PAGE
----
By the way, this half a billion dollar appropriation, even more than the EPA estimated cost for the ENTIRE cleanup, by NYC Department of Environmental Protection from OUR tax dollars was enthusiastically tweeted out by our magic man, Brad Lander. 

Instead of questioning this seemingly irrational decision and championing responsible, intelligent, cost and time effective spending of our money, our Representative applauds a plan that holds up the clean up for years while we wait for the City to seize what must surely be prized properties while simultaneously permitting the continuing contamination of the newly cleaned and capped Canal.

Doesn't it make you wonder why? What does Brad have up his sleeve? Doesn't it make Brad's widely promoted Participatory Budgeting Public Relations event, suddenly seem like another part of the magic show.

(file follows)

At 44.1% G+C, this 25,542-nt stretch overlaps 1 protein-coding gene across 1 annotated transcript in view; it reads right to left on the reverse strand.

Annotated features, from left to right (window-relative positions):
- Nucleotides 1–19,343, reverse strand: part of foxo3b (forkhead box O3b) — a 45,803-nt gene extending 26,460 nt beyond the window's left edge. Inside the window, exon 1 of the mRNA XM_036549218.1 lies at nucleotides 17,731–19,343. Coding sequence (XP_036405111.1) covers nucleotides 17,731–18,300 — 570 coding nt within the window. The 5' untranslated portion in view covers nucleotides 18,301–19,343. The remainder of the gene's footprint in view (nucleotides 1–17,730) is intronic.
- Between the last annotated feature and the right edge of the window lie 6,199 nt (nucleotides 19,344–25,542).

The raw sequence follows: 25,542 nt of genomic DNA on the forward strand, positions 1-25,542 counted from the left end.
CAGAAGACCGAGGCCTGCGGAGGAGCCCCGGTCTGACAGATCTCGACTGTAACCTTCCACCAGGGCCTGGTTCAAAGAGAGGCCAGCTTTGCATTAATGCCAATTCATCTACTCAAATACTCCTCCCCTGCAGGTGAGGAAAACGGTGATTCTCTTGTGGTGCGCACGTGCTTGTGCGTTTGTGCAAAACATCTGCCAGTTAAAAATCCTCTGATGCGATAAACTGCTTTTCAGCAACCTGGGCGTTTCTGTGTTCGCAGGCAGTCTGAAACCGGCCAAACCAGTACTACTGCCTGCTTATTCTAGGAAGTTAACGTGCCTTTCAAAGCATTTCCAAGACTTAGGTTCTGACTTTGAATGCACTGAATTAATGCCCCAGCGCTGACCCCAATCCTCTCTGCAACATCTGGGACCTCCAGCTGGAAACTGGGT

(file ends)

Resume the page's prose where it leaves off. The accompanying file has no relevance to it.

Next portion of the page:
In Participatory Budgeting, the Community is permitted to have a "say" in one million dollars ($1,000,000) worth of our collected tax dollars to spend on projects that are normally covered by a multitude of city funded agencies and sometimes even not for profits.

Garbage pails? Sanitation. School bathrooms? School Authority. Lines in the streets? Department of Transportation. Library improvements? You would have to check with the Mayor on that one. He got $30,000,000 to spread around the city's libraries for turning a Brooklyn Heights branch into luxury housing.

The PB is a magical idea. But when push comes to shove, we at CORD would have preferred a Representative who stands up and delivers fiscally responsible decisions rather than letting us sort of play with his spare change.

So as we continue to watch and even participate in the Brad Lander Magic Show we are reminded of that Penn and Teller show--"Fool Us" where different magicians attempt to fool the expert magic men while the rest of the audience is just simply entertained.

In our community, we sit in the audience--sometimes we are even brought up to the stage to "participate."

As we watch the show we should all be aware that our tax dollars are literally disappearing down a very deep drain for reasons that we are apparently not permitted to fully understand.